- Managers demonstrate accountability for outcomes. Stewardship requires follow-through on programs and projects to ensure that they are properly implemented and that they achieve their desired outcomes.
The Board encourages all parties involved in the management of BC’s forests and rangelands, including communities and the public, to consider and discuss the Board’s stewardship principles for the purpose of promoting a common understanding and goals for stewardship across the landscape. In its future work, the Board will point out examples of stewardship, evaluated against these principles, in order to foster discussion and to promote improved performance from licensees, managers, practitioners and users of BC’s forests, rangelands and resources.
Audit Season Update
All the audits carried out in 2015 have been completed and published on the Board website. Overall, for 2015, the Board carried out 10 audits covering 12 forestry licences, 5 range tenures, 3 oil and gas tenures and 2 BC Timber Sales programs, including 24 timber sale licence holders. Of the 12 forestry licences assessed, 3 had no issue and of the 5 range licences, 3 also had no issues.
Some of the issues found in these audits were non-compliance with the Forest and Range Practices Act and the Wildfire Act, while others involved activities that legally complied, but were not considered a sound forest practice and need to be improved in the future. Of the 24 issues found in the audits, one third involved failing to assess fire hazards following logging. The other common issues involved constructing and maintaining roads and bridges and reporting activities to government. All of the 2015 audit reports are available on the Board’s website.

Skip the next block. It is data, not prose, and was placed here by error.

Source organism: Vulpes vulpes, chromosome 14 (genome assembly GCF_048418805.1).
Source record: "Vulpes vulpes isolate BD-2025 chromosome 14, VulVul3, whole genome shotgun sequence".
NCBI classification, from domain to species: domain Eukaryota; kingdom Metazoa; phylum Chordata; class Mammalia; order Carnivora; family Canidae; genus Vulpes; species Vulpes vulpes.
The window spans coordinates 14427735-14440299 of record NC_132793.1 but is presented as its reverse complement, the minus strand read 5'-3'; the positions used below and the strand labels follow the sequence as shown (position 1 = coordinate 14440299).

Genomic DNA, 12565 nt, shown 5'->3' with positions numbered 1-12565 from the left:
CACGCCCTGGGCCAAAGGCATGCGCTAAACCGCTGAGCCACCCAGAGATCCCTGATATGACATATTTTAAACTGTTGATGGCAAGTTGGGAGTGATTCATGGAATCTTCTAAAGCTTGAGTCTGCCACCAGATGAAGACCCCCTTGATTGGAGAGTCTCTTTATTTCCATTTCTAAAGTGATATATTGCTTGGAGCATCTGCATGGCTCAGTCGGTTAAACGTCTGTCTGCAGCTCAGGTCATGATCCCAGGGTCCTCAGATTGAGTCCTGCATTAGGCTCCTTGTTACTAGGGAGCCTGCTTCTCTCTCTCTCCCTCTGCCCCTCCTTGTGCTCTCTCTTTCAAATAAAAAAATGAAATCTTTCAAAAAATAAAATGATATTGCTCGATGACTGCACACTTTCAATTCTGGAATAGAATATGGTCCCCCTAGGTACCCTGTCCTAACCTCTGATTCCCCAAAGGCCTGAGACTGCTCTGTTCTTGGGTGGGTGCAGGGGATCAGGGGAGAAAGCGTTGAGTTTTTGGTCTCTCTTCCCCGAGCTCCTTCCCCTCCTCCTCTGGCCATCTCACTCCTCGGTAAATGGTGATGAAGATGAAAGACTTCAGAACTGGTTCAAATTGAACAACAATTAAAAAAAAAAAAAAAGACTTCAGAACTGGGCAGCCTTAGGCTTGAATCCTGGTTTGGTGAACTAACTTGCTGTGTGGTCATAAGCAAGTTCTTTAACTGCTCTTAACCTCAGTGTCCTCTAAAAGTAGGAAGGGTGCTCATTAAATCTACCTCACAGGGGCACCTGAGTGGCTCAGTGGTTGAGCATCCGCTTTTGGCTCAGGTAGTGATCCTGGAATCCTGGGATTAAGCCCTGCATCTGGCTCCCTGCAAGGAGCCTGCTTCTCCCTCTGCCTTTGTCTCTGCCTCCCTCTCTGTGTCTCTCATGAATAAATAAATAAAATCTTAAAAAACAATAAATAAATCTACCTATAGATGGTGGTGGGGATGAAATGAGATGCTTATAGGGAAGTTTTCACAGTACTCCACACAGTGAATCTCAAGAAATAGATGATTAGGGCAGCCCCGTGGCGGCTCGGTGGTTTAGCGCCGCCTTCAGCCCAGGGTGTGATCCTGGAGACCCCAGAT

The 2016 field season is well underway with four audits completed and six more to come. Auditors have been to the Squamish, Okanagan-Shuswap, Vanderhoof and Rocky Mountain Resource Districts to look at activities on a forest licence, a tree farm licence and two BC Timber Sales programs.
Meetings and Events
It’s been a busy year for meeting with people interested in forest and range practices in BC. Since January, Board members and/or staff have attended 15 conferences and annual general meetings held by our stakeholders, including the Council of Forest Industries, the Association of BC Forest Professionals, the Outdoor Recreation Council, the Community Forests Association, the BC Cattlemen’s Association and the BC Wildlife Federation.
Raising awareness of the Board among local governments has been a priority this year and the Board Chair has attended four regional government annual general meetings and met with four regional districts in different parts of the province, as well as a teleconference with the council members in Queen Charlotte City. Meetings with local governments will continue to be a priority this year and anyone interested in talking to the Board is invited to call us at 1-800-994-5899 to set up a meeting.
Staff and the Board Chair have also given presentations or speeches at 13 events, on topics from what the Board does, to our report on forest stewardship plans, to stewardship of public forests.
- DEMO International in Vancouver – Sept. 19-21, 2016
Board Chair Tim Ryan will be speaking and the Board will have a booth at the event.
- The Union of BC Municipalities AGM in Victoria – Sept. 26-30, 2016
Board members and/or staff will be in attendance.
- The Southern Interior Silviculture Committee fall field tour in Summerland – Sept. 27-28